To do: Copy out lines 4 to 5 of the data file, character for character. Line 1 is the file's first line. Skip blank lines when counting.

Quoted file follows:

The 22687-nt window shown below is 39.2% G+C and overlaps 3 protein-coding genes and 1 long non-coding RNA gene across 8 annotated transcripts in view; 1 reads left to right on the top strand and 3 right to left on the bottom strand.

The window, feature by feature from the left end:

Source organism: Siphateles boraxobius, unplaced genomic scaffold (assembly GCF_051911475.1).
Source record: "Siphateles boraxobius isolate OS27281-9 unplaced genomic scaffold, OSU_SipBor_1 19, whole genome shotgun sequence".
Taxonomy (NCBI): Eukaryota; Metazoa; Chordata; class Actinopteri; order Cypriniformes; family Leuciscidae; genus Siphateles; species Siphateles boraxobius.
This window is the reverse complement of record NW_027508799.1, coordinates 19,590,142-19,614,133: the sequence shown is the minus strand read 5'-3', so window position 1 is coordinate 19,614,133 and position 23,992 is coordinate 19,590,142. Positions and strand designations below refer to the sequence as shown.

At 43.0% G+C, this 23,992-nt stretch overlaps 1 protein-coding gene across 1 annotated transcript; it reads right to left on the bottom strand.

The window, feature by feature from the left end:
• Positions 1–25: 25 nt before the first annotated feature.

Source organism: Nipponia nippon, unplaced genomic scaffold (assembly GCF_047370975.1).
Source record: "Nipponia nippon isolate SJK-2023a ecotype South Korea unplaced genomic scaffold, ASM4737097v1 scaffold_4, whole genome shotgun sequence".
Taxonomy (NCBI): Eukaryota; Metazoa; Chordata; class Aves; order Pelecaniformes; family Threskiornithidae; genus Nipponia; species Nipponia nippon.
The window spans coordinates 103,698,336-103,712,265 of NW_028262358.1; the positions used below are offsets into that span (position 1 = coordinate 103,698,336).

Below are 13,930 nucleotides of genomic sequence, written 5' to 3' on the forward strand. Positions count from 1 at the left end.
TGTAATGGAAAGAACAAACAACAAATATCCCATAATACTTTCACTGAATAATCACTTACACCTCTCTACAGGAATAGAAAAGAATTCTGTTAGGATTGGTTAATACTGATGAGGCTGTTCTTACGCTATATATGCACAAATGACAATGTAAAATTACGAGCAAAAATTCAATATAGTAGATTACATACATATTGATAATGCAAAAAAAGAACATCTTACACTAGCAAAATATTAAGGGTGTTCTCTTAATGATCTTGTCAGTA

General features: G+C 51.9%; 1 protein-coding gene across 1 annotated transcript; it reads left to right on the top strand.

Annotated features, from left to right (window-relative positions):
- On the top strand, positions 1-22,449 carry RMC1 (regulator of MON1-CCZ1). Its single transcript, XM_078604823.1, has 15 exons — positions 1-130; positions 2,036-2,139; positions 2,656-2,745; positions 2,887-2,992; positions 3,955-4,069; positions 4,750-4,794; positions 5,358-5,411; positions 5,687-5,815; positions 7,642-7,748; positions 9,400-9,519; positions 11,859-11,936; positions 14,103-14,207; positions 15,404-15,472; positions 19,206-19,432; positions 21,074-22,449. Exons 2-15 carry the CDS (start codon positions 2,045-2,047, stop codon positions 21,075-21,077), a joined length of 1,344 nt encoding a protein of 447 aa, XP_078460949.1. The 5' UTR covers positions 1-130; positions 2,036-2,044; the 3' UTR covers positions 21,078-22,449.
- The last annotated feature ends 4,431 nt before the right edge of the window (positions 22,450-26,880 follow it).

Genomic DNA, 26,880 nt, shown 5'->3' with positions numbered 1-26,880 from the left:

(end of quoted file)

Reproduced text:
Source record: "Siphateles boraxobius isolate OS27281-9 unplaced genomic scaffold, OSU_SipBor_1 19, whole genome shotgun sequence".
Taxonomy (NCBI): Eukaryota; Metazoa; Chordata; class Actinopteri; order Cypriniformes; family Leuciscidae; genus Siphateles; species Siphateles boraxobius.